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March 8, 2023

Senate Judiciary Committee Targeting Alleged “Anticompetitive” Biopharmaceutical Industry Practices


On February 9, 2023, the Senate Judiciary Committee (Committee) favorably reported to the full Senate five bills pertaining to biopharmaceuticals. The bills, which were also introduced in the previous legislative session, target alleged anticompetitive tactics and “gamesmanship” before the United States Patent and Trademark Office (USPTO) and the U.S. Food and Drug Administration (FDA). They also would place new limitations on parties who appear before each agency; encourage interaction and information sharing between the agencies; deem certain tactics to be unfair methods of competition; and provide the Federal Trade Commission (FTC) with new authority to intervene in various circumstances of alleged anticompetitive behavior.

The path ahead for the bills is unclear. Despite all five bills advancing by voice vote, several Committee members expressed concern about disrupting the patent system, creating market uncertainty, and disincentivizing research and development. They also expressed a desire to see further improvements to the text. Floor time in the Senate is a precious commodity, and Senate Majority Leader Chuck Schumer (D-NY) has not indicated plans to schedule floor votes at this time. Meanwhile, House versions have yet to be introduced this Congress.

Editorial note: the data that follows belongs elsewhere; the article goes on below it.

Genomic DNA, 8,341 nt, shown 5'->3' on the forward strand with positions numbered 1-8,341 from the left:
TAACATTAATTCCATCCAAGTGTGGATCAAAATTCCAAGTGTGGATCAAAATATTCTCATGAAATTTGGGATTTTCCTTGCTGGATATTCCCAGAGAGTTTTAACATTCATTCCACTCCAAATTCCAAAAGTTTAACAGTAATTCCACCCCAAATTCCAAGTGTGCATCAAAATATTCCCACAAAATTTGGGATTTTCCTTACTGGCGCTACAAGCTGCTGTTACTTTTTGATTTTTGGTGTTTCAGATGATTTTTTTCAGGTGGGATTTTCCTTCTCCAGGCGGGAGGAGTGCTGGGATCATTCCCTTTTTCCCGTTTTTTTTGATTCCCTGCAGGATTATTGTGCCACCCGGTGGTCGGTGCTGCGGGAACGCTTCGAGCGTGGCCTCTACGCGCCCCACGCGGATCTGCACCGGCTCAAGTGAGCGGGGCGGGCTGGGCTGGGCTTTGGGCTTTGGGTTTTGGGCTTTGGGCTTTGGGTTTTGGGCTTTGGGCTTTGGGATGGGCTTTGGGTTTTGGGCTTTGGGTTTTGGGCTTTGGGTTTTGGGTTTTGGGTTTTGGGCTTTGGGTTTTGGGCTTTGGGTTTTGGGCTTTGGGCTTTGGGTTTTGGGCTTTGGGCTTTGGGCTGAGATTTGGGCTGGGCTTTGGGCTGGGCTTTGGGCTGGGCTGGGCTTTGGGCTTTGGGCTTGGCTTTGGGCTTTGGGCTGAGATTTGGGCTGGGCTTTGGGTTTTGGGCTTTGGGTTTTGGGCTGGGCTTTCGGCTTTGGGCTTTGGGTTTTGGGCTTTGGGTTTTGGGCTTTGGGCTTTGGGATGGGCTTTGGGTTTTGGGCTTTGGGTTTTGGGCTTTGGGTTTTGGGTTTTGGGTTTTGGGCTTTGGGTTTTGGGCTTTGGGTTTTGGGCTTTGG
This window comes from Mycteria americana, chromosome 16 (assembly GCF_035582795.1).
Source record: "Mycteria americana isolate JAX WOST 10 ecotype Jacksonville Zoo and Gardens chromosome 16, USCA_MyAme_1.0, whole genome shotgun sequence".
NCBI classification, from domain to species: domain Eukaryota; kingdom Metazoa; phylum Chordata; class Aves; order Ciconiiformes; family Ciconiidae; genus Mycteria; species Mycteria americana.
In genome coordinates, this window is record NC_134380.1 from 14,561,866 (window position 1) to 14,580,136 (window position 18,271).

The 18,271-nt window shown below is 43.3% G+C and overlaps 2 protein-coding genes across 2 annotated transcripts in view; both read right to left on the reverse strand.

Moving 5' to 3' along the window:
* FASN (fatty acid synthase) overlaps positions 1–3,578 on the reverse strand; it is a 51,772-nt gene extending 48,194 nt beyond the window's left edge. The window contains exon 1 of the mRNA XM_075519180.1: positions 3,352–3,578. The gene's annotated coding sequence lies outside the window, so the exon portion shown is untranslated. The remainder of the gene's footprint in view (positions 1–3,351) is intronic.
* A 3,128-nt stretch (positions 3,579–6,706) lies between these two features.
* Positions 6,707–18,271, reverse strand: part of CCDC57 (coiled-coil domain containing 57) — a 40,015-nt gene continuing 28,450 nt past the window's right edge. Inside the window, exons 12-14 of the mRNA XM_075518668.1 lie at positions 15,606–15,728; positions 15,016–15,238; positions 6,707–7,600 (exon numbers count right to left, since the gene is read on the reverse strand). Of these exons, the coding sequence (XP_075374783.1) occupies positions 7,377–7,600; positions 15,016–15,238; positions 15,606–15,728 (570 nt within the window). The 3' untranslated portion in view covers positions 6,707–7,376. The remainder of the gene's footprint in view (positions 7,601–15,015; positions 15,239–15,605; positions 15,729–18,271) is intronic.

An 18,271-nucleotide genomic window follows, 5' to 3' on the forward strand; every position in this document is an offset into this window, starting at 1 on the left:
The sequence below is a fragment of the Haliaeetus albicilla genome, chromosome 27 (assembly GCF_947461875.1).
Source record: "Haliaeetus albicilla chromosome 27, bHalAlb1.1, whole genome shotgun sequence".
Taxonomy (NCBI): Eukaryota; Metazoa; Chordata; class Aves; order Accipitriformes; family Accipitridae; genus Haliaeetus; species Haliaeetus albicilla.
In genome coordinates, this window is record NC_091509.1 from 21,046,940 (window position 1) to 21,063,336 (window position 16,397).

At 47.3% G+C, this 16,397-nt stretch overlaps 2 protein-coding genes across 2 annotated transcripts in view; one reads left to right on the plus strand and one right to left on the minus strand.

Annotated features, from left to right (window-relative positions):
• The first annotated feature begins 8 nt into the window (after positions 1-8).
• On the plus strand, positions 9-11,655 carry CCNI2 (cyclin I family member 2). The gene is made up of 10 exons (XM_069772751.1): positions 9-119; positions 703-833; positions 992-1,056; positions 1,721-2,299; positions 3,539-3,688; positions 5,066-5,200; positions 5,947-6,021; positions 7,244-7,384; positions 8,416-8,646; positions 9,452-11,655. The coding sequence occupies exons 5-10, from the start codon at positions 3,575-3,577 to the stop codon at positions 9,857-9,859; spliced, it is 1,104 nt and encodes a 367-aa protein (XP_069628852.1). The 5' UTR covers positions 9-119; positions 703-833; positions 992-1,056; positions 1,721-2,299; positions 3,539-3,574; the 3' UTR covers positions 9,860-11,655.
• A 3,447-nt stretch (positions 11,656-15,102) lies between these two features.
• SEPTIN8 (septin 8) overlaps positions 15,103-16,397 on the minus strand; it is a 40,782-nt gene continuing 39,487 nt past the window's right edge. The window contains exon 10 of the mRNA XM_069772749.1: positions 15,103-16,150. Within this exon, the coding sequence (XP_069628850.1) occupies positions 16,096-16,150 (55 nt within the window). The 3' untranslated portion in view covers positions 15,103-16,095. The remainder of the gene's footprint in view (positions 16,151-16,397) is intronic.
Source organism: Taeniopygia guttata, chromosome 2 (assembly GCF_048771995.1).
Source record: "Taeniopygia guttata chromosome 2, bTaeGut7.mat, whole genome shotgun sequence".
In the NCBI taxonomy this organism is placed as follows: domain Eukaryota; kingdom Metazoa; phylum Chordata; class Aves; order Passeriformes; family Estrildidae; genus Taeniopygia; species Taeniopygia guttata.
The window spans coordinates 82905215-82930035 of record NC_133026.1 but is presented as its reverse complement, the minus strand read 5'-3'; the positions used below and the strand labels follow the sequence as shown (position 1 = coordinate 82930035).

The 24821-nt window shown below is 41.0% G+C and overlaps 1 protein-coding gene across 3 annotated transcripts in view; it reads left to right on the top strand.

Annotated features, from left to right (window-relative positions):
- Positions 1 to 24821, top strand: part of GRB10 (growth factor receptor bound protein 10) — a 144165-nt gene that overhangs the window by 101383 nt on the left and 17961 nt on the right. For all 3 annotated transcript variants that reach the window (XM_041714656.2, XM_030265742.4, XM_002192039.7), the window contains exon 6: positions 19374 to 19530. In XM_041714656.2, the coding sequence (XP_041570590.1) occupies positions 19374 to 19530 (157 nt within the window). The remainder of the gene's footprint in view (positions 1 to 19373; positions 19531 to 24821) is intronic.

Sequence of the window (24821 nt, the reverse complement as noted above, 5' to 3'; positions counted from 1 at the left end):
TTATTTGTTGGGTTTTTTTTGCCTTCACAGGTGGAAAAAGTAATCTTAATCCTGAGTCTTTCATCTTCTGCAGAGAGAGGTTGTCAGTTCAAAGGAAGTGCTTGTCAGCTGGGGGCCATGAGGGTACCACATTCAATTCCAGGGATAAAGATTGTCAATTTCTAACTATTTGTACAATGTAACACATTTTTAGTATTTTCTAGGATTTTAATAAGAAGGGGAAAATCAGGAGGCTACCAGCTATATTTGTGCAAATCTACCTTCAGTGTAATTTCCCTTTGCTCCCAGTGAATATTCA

Nevertheless, the bills represent the first significant biopharmaceutical-related legislation to advance through the Committee this year, and the bipartisan list of supporters indicates potential further movement, even in a divided Congress. This Advisory provides a summary of the major developments in these five bills that could affect the biopharmaceutical industry.

1. Interagency Patent Coordination and Improvement Act of 2023

The Committee voted to advance the Interagency Patent Coordination and Improvement Act of 2023 (S. 79), which would establish an Interagency Task Force between the USPTO and FDA.1 The task force’s purpose is to coordinate efforts between the agencies to share information and provide technical assistance on patents for human drugs and biological products. The task force is meant to promote interagency reciprocal access of information and would include:

  • Sharing information on general processes of each agency, including what each takes into consideration in its review of applications
  • Sharing information on new approvals of patents, human drugs and biological products, new technologies, and scientific developments